I have my tomato, melon and squash seeds processed and baggied, but still have about half of the beans to thresh out and clean. I’ll get a list posted sometime soon, I hope.

And the adventure continues

Sunday, November 20, 2011

Season wrap up

I’m pretty much back to normal now. I can eat pretty much anything, with only minimal care about swallowing, my weight is stable, and energy levels are coming back up.

I have an appointment for a CT scan December 5, and there will be a video conference with the chemo oncologist some time shortly after that, which will tell me how they did with the radiation and chemotherapy. I am confident that they have done what they said they would, and gotten rid of the cancer, but the verdict will be what it will be.

I got everything harvested, with the exception of the leeks = they are frozen in place now. I had them hilled up very nicely, so there would be more nice clean white stems on them. The hills are frozen solid now,and any attempt to get them out is going to thoroughly mash them. Still have to thresh out the majority of the beans, but they are all nice and dry. There are three bundles of Ethiopian lentils hanging under shelter, waiting for me to figure out just how to beat them out. They are dry enough that I think most of the plants are going to basically powder when I start thrashing. It doesn’t look like the pods are going to hold on to the seed very much = actually, I’m hoping I can get something around the bundles without losing too many seeds in the process.

Most of the tomato detritus is still in place in the rows, along with the rest of the debris. Cornstalks still standing, lots of immature onions frozen stiff and unusable now, Florida weave stakes standing alone and lineless now (I got most of the lines out of the way, but not past that). Potato beds are all set to receive seed potatoes = I intended to put them in and cover with a few inches of mulch, but we got a hard freeze (-9.5C or 14.8F) the night before they were to go in the ground. The ground was a little too stiff to dig them in, so I guess I do it in the spring. The leeks were supposed to come out right after the spuds went in = they aren’t going to be trialed in the spud pit this year after all.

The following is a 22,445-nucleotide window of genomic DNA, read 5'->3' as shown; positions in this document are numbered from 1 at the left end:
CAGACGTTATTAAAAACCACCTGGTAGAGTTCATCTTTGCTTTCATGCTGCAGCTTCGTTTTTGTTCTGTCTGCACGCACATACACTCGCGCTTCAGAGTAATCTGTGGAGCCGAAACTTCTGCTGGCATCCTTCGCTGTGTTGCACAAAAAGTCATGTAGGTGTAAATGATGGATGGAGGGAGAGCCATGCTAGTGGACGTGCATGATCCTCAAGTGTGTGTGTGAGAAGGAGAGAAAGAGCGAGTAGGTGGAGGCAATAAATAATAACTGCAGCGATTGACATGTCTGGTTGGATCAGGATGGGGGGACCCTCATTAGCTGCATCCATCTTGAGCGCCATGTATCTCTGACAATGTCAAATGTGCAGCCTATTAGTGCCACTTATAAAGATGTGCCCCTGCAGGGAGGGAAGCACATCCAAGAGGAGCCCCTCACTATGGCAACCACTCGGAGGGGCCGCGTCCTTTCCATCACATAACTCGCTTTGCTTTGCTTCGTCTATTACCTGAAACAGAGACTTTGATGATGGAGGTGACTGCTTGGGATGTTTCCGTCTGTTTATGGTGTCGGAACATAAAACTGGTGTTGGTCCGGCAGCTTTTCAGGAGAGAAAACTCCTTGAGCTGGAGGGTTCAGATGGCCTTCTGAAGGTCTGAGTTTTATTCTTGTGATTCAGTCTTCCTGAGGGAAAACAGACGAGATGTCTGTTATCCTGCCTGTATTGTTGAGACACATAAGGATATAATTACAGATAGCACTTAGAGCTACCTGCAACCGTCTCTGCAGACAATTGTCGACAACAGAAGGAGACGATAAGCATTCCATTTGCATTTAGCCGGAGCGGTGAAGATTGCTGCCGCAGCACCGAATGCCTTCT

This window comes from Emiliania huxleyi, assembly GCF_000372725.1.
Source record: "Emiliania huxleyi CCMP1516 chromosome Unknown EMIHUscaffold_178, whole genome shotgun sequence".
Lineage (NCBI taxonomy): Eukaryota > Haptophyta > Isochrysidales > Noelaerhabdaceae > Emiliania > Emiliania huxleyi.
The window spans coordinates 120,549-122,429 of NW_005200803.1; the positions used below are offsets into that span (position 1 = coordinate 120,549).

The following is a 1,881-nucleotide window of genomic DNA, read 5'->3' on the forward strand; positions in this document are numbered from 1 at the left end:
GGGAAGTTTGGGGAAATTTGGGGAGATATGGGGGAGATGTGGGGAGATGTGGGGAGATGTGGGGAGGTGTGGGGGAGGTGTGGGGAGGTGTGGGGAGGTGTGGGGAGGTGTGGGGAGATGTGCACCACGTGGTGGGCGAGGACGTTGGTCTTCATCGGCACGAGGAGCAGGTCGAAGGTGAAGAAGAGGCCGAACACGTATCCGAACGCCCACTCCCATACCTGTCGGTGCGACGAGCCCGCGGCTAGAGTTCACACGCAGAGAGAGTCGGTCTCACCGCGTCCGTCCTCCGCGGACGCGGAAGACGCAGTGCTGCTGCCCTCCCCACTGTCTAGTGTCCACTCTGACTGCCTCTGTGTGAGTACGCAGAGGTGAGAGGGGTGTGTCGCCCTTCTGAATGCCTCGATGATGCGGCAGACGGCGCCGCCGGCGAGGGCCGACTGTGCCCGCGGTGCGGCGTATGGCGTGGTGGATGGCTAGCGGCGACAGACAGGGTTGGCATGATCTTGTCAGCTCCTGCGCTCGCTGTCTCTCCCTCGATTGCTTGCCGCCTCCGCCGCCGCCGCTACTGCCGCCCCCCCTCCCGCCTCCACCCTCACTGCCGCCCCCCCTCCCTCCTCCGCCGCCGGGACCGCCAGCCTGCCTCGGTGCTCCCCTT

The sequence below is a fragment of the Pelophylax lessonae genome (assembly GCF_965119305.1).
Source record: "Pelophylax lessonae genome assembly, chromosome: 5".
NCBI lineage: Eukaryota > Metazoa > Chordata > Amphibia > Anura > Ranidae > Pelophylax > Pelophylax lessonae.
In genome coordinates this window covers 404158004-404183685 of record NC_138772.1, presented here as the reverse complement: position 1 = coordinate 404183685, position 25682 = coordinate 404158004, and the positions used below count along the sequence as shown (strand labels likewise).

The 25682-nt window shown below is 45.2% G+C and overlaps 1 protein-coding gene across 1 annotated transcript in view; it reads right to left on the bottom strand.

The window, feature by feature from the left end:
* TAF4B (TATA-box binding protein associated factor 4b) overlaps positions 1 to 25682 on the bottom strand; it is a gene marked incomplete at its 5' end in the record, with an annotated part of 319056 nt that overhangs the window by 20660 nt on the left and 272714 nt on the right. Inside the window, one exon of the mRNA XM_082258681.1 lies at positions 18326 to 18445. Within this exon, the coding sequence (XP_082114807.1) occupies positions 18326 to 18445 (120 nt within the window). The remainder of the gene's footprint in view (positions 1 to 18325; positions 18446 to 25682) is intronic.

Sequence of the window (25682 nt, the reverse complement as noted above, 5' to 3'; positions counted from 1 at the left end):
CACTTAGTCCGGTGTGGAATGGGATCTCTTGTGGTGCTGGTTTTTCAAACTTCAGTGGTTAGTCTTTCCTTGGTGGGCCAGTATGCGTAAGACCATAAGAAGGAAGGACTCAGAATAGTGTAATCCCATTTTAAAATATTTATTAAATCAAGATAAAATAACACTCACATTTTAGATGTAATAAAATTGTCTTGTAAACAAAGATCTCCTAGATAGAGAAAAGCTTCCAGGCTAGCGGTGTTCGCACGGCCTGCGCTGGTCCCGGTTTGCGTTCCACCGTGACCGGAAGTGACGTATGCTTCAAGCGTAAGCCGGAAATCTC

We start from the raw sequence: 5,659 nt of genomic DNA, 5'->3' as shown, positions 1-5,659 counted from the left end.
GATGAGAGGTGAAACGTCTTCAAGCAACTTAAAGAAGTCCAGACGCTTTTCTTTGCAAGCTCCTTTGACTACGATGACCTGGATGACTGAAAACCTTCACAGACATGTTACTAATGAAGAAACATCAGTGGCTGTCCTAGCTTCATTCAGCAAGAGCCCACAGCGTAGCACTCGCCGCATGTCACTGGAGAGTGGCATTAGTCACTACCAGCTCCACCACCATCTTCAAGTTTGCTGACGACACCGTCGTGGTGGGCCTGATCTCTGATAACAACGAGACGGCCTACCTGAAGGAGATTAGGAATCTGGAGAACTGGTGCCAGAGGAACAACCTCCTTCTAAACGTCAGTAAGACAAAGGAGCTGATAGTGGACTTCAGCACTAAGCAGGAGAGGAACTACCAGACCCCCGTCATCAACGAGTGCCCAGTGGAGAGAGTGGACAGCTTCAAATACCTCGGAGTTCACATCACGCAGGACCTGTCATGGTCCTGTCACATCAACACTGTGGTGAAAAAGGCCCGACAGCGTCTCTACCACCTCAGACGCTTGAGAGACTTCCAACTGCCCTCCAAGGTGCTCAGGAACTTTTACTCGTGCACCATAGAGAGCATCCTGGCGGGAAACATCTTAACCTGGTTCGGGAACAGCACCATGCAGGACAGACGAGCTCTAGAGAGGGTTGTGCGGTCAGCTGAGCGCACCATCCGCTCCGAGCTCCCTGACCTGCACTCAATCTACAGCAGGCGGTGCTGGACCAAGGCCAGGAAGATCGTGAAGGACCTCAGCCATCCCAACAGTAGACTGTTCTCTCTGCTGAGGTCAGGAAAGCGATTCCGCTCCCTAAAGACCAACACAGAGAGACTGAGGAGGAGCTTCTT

Got all of the apples off for juicing. Still have four boxes in the basement, for consumption through the winter = that is a first here too. Usually, there are too few apples worth looking at at the end of the year, to do more than make juice. I can juice apples that are not in good enough shape to store for the winter, and there are usually too few left that have enough flavor to put in storage. This year, there was a bumper crop of good flavored apples on my Red Delicious. Most years there is either a poor crop, or the flavor just doesn’t develop in them, and they aren’t even usable for juice. I saved two boxes of Red Delicious, and got two mixed boxes of MacIntosh, Golden Delicious, Spartan and Jonogold from my neighbor for juicing all of her apples for her.

Most of the pruning is still to be done. Hopefully we will get some milder windless days through the winter, so I can get it done before spring. I would have preferred to get more done before the garden season ended, but I’m satisfied that I got the necessaries out of the way. There’s always next year to do better in, and I don’t foresee having any limitations to what I can do from now on.

And the adventure continues

Sunday, November 6, 2011


Eating is almost back to normal now. Still have to watch temperature and bite size, but with thorough chewing, almost everything is back on the menu now. Have to increase my fluid intake a bit more now, and stay hydrated. No stamina at all presently = the last round of chemo, and the over all effects of the radiation treatments, have me down to maybe ten minutes at a shot, then rest for a bit, and start off on what ever is next. I'll keep plugging at it, and pushing myself a bit, just to keep active, and try and shorten the recovery time. Still have 90% of the garden cleanup to get done this fall = if the weather holds for me for another three weeks, I might actually get some of it done.